Already, Bank of America and Wells Fargo have announced layoffs. The wave of mortgage refinancings is definitively over. Look for stagnation in the United States — indeed, throughout the developed world.
In contrast, Frank sees new growth in emerging markets — or, more to the point, continued growth. They’ll generate 74% of world growth through 2017, he says. Remarkably, he points out that emerging-market stocks have outperformed the developed world every year since 1995… and he has a table to prove it.
In his talk here last year, Frank identified six currencies set to rise against the U.S. dollar. If you’d gotten the recordings and followed his guidance, you’d have made money on five of the six. Best heed his guidance this time around: Make sure you’re signed up to receive the recordings as soon as they’re ready.
“Control oil and you control nations,” Henry Kissinger allegedly said 40 years ago. “Control food and you control people.”
We can’t vouch for the accuracy of that quotation, but it was as good a way as any for Sprott Resource Corp.’s Steve Yuzpe to get into his talk about the investment opportunity in farmland.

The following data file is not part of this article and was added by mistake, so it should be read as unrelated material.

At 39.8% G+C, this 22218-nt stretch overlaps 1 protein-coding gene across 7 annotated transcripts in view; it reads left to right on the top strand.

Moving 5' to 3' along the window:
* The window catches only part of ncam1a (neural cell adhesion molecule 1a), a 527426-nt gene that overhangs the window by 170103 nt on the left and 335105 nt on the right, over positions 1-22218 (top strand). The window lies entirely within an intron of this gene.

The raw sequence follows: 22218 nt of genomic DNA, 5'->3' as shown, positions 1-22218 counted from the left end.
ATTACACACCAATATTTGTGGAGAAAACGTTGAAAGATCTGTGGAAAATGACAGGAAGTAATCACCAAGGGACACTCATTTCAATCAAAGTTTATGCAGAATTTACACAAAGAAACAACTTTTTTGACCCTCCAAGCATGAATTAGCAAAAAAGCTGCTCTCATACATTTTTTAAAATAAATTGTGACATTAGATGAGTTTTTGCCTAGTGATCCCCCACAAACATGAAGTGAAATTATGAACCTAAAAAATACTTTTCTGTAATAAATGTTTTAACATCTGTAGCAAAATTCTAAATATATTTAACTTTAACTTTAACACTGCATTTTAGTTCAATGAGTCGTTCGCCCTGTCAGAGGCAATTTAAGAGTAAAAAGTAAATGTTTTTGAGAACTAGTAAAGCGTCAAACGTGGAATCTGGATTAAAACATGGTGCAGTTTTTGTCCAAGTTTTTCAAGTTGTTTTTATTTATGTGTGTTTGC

He reminded the crowd that food prices have seen both “high prices and high volatility” consistently since 2008. Long-term supply and demand are getting (further) out of whack.
On the supply side, Yuzpe says the world needs 1.75% annual growth in crop yields to keep up with population growth. At present, the figure is 1.4%. And falling. Making matters worse, farmers are aging and their kids are moving to the big city. “All the agriculture technology in the world,” says Mr. Yuzpe, “will be useless without experienced and trained farmers.”
On the demand side, people in emerging markets are still becoming more prosperous, so they’re still consuming more meat. It takes seven pounds of grain to add one pound to a cow. “The math is working against us,” Yuzpe says.
No doubt he suggested some ways to play the trend during the afternoon “breakout” sessions. These small-group gatherings are where some of the most profitable advice of the week turns up. And along with your recordings of all the sessions in the main hall, you’ll get a concise write-up of the afternoon workshops complete with names and ticker symbols. You’ll receive it on or about Friday, Aug. 2 — one week from tomorrow — but only if you act promptly.